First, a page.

Moderna Therapeutics Inc., a Cambridge biotechnology start-up launched with venture capital funding last year, is set to disclose Thursday that it will receive a $240 million upfront payment to license its protein-stimulating technology to drug giant AstraZeneca PLC.
Under the agreement, AstraZeneca will use Moderna’s “messenger RNA” technology — which stimulates the body’s ability to produce therapeutic proteins — to develop as many as 40 drugs over the next five years to combat cardiovascular diseases and cancer.
Moderna will be eligible for another $180 million in milestone payments if the drug programs meet certain technical goals. Eventually, it could also receive royalty payments if the drugs are approved by regulators in the United States and abroad.
The deal is the latest in a series of collaborations between Boston-area biotechs and global pharmaceutical companies that have set up shop here to tap into Massachusetts’ biomedical expertise. AstraZeneca, an Anglo-Swedish drug maker based in London, said earlier this week that it will be expanding its Waltham research center even as the company cuts back at other sites around the world.
“This is a historic deal,” said Stephane Bancel, chief executive of Moderna, who described it as the largest partnering agreement between a drug maker and a biotech that had not yet brought an experimental treatment to the clinical-trial stage of development. “This is a win-win. We are going to have so much money now that we can invest in hiring more people and developing more drugs.”
Bancel said Moderna will continue to pursue its own research into drugs for cancer and rare diseases and will double its space outside Kendall Square, where it now has 32 employees. He said the deal with AstraZeneca makes sense because “clinical trials in cardiology are very long and very expensive, and AstraZeneca is one of the best cardiology companies in the world.”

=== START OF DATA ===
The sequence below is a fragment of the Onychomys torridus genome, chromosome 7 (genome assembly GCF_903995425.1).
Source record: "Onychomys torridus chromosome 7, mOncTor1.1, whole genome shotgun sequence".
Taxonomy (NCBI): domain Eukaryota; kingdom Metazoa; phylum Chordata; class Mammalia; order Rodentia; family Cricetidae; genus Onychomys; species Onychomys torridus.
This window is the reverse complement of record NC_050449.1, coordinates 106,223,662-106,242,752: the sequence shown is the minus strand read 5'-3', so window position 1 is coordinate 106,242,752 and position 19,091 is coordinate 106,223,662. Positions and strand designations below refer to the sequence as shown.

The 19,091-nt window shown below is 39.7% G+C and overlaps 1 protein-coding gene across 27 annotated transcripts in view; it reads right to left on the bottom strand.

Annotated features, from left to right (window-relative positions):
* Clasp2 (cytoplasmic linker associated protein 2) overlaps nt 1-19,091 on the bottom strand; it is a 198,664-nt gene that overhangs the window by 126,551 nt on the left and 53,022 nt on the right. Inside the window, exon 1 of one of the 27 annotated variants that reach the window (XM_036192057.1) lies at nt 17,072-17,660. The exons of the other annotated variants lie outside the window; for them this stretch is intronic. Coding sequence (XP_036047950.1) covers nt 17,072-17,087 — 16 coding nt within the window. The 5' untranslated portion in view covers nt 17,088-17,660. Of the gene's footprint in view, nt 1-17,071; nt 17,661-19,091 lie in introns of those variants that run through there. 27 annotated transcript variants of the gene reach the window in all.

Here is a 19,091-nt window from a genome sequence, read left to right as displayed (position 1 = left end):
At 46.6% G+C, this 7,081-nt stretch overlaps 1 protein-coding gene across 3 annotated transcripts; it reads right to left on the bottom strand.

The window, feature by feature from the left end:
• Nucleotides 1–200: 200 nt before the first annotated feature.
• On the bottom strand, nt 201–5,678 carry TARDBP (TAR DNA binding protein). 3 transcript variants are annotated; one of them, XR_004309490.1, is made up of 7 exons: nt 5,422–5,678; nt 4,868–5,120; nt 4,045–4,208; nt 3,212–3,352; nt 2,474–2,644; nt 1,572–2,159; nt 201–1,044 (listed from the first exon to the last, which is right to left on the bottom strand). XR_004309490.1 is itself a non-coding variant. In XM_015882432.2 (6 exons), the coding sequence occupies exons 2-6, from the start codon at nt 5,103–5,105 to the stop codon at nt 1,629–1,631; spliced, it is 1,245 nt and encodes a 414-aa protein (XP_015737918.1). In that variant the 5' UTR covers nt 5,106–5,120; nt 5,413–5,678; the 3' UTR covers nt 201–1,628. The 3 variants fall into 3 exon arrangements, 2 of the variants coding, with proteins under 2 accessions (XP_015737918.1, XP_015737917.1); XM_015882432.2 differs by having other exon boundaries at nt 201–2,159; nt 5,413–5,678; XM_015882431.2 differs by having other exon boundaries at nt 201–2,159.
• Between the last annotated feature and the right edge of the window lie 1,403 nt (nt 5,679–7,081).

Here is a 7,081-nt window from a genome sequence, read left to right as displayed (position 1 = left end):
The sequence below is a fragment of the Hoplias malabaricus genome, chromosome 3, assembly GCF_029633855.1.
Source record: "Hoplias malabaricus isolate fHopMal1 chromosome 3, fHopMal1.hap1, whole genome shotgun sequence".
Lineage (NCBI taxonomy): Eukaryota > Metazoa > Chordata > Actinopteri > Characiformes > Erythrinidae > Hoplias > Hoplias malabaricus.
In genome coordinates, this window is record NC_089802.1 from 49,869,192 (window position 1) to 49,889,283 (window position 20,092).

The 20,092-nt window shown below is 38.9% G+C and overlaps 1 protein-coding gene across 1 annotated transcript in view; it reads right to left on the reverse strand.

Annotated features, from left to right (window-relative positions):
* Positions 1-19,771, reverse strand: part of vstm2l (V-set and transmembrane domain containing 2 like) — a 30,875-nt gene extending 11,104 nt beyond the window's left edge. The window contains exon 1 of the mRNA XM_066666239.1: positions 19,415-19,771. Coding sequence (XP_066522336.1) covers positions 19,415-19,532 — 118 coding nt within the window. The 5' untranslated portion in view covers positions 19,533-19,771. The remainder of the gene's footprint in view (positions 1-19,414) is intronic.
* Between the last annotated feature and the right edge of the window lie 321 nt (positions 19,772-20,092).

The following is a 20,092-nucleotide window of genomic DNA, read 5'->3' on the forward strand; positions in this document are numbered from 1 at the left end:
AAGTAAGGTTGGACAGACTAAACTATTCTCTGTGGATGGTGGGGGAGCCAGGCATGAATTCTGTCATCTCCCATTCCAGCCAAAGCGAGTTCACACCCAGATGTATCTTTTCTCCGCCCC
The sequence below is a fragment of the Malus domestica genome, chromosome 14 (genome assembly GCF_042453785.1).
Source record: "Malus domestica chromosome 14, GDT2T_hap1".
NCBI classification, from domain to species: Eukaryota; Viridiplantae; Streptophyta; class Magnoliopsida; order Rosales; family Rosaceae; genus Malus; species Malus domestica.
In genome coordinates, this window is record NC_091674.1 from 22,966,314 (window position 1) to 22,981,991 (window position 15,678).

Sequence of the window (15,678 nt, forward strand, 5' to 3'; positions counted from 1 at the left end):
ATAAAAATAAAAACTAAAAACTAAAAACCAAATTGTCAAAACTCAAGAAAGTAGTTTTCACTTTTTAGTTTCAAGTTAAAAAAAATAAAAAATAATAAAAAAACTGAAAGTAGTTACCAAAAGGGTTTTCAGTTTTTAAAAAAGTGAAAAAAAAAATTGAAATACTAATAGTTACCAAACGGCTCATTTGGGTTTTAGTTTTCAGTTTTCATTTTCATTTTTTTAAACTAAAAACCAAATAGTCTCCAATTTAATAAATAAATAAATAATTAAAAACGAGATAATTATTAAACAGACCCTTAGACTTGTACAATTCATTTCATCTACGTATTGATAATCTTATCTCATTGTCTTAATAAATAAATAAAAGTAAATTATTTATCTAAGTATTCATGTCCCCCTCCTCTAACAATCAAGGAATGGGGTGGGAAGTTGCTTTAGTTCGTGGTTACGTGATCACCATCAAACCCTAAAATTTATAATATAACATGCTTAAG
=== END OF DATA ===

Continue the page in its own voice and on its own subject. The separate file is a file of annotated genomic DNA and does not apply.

AstraZeneca officials were not available to discuss the collaboration.
Moderna, which emerged from stealth mode in December, was jump-started with $40 million in financing from Cambridge venture capital firm Flagship Ventures and private investors. It has the backing of area biopharmaceutical heavyweights, including Robert Langer, an MIT professor whose lab has spun out many drug firms. Moderna’s aim is to deploy its pioneering technology to develop drugs to treat cancers, genetic diseases, hemophilia, diabetes, and other conditions.
The deal calls for Moderna to design messenger RNA therapeutics for specific disease targets and ship them to AstraZeneca, which will develop the drugs and seek approval to put them on the market.
AstraZeneca said this week that it will consolidate its global research into three large scientific clusters, in England, Sweden, and Gaithersburg, Md., all supported by its Waltham research site.Robert Weisman can be reached at email@example.com. Follow him on Twitter @GlobeRobW.